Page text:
package Some::Role;
use Moose::Role;
with qw(Another::Role Some::Other::Role);

However, this isn't what happens in Moose, as was demonstrated above. I got stuck in my testing because currently in Role::Basic, that's a conflict which must be resolved with something like this:

package Some::Role;
use Moose::Role;
with 'Another::Role'     => { -excludes => 'bar' },
     'Some::Other::Role' => { -excludes => 'bar' };

So doesn't this still violate the property of associativity? No, because as I mentioned earlier, the name of a trait has no bearing on the equality of traits. What's important is this bit:

Since traits are just finite mappings [of services], two traits are equal when these mappings are equal, that is, when equal labels map to equal methods

Since in the above code we have two traits which have had one of their services removed, they're no longer equivalent to the original trait bearing the same name and the model is not violated.

Conclusion

What does all of this mean for Role::Basic? First, the above is simply my interpretation of the paper and it's possible I've missed something. Second, I want to ensure that I am as compatible with Moose as possible. In this case, I may have dodged a bullet if I follow the original Traits model and require this syntax:

package Some::Role;
use Role::Basic;
with 'Another::Role'     => { -excludes => 'bar' },
     'Some::Other::Role' => { -excludes => 'bar' };

This is compatible with Moose behavior and it's explicit in its intent. However, it's also more typing and I can see that some people won't like this. There's nothing wrong with the Moose approach, but as I have somewhat different design goals here, I'm considering a slightly different solution (one which, in my experience, will not be encountered often). Trying to puzzle through design issues like this are making my limited bandwidth even more limited.

Suggestions are welcome here. Should I follow the Moose behavior or the original traits paper? I think maintaining associative and commutative properties is important — it will certainly make refactoring code easier — but the more different I make things, the less attractive Role::Basic might be to those who want just roles.

5 Comments

Why not allow syntax like Moose does?

with [qw( Another::Role Some::Other::Role )] => { -excludes => 'bar' };

Alternatively, another keyword before that, like this:

supressinroles qw( bar ); with qw( Another::Role Some::Other::Role );

I guess the really right answer would be to require methods added to resolve conflicts to be marked as such. Methods without such markers be considered to contribute to the conflict rather than to resolve it. (Likewise marking methods as a resolution when no conflict existed would be an error.)

So one of the things I found difficult when transposing the role models found in the papers to Perl space was that while they did try to be language agnostic, they really weren't.

They were prejudiced by their Smalltalk roots and the fact that when they went to implement this they had all the deep access that Smalltalk gives them. I found much of the same difficultly when I tried to port CLOS to Perl (see also: Moose). In the end things had to be Perl-ish and had to make sense in a Perl context.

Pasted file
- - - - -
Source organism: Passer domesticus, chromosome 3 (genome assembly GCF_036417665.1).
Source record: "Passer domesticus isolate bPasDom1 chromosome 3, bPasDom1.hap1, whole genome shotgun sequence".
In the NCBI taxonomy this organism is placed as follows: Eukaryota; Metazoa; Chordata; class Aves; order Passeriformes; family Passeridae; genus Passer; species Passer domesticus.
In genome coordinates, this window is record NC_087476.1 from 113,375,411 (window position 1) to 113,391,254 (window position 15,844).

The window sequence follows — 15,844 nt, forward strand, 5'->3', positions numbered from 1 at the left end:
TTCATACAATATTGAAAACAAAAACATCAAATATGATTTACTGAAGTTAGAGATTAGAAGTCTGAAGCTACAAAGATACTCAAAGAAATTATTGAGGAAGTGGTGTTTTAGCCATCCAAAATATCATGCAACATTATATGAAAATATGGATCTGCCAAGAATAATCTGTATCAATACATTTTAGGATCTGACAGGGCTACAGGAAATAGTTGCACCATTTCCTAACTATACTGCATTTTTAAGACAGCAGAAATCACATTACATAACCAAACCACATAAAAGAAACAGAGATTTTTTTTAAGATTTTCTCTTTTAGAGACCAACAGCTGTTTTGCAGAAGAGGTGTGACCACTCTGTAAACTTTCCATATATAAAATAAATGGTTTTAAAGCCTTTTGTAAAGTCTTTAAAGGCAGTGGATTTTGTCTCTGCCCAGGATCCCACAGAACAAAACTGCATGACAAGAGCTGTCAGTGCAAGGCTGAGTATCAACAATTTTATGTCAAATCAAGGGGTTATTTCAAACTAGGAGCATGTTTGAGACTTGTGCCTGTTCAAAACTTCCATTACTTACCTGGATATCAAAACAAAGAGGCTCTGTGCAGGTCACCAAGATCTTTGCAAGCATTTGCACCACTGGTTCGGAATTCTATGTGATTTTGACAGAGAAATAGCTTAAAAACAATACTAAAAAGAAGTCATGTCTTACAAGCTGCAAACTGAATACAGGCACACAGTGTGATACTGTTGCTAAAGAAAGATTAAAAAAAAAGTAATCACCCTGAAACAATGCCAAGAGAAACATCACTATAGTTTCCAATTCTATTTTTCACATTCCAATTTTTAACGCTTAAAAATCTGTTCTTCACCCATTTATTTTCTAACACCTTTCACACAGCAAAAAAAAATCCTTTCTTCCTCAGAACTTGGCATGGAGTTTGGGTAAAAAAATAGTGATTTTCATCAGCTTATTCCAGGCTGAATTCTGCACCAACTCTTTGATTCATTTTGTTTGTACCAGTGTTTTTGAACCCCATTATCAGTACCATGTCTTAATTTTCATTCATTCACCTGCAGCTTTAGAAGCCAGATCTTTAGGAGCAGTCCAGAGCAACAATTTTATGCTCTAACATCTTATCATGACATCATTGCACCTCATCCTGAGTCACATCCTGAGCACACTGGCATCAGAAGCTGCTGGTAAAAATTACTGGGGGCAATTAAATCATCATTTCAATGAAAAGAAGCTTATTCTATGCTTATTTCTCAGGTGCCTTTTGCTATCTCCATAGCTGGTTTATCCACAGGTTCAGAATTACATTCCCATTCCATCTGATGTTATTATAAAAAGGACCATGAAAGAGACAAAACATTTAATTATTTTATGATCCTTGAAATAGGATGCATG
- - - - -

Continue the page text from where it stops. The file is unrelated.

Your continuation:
This is why there is the difference of behaviors in the example you show. Basically the act of composing a role into another role (role Foo {}; role Bar does Foo {};) is one thing, and the act of composing two roles together, in a role or a class, (role Foo {}; role Bar {}; role FooBar with Foo with Bar {};) is another. In a more perfect Smalltalk world, where we have access not only to the entire object model, but the compiler itself, these two operations would be identical. But when you are constrained by the order in which Perl executes code and also bound to respect the Perl-ish expectations of your users, things are a little different. And really, to be honest, I think our approach makes more sense, which you yourself said:

... but I strongly suspect this would defy most developer's expectations ...

Believe me, I love, absolutely LOVE stealing great features from other languages, and sometimes I run into the limitations of Perl (not often, but it does happen). The trick is to take those limitations in hand and bend the feature until it makes sense in a Perl-ish context, otherwise you end up with something that really feels foreign and thats not a good thing.

So, to answer your ultimate question, I think you should follow Moose behavior. If for no other reason then that you can steal our test suite. But also it is the one which people know and are used too and, IMHO anyway, feels the most Perl-ish.

- Stevan

Hi Ovid,


You said:


"In both Moose::Role examples above, we theoretically should have no conflict because the same label is bound to identical methods"


But I believe in the code you are discussing:


package Some::Role;
use Moose::Role;
sub bar { __PACKAGE__ }

package Some::Other::Role;
use Moose::Role;
with 'Some::Role';
sub bar { __PACKAGE__ }

By the time the "are the methods the same" code ran, the __PACKAGE__ symbol would have already been turned into a different string in each case, so the methods are actually not identical?


Of course you go on to say:


"However, for reasons of practicality, we don't actually do this and instead we have a conflict when methods of the same name are found."


So my point is, uh, pointless, unless of course Moose does do some kind of "are these methods identical?" check, in which case you may want to make bar() return a fixed string rather than __PACKAGE__ in your test code.


- Alex


(PS. styling this comment was incredibly painful, but it finally looks reasonable in the preview... I hope it looks the same when I click Submit.)

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About Ovid

user-pic Have Perl; Will Travel. Freelance Perl/Testing/Agile consultant. Photo by http://www.circle23.com/. Warning: that site is not safe for work. The photographer is a good friend of mine, though, and it's appropriate to credit his work.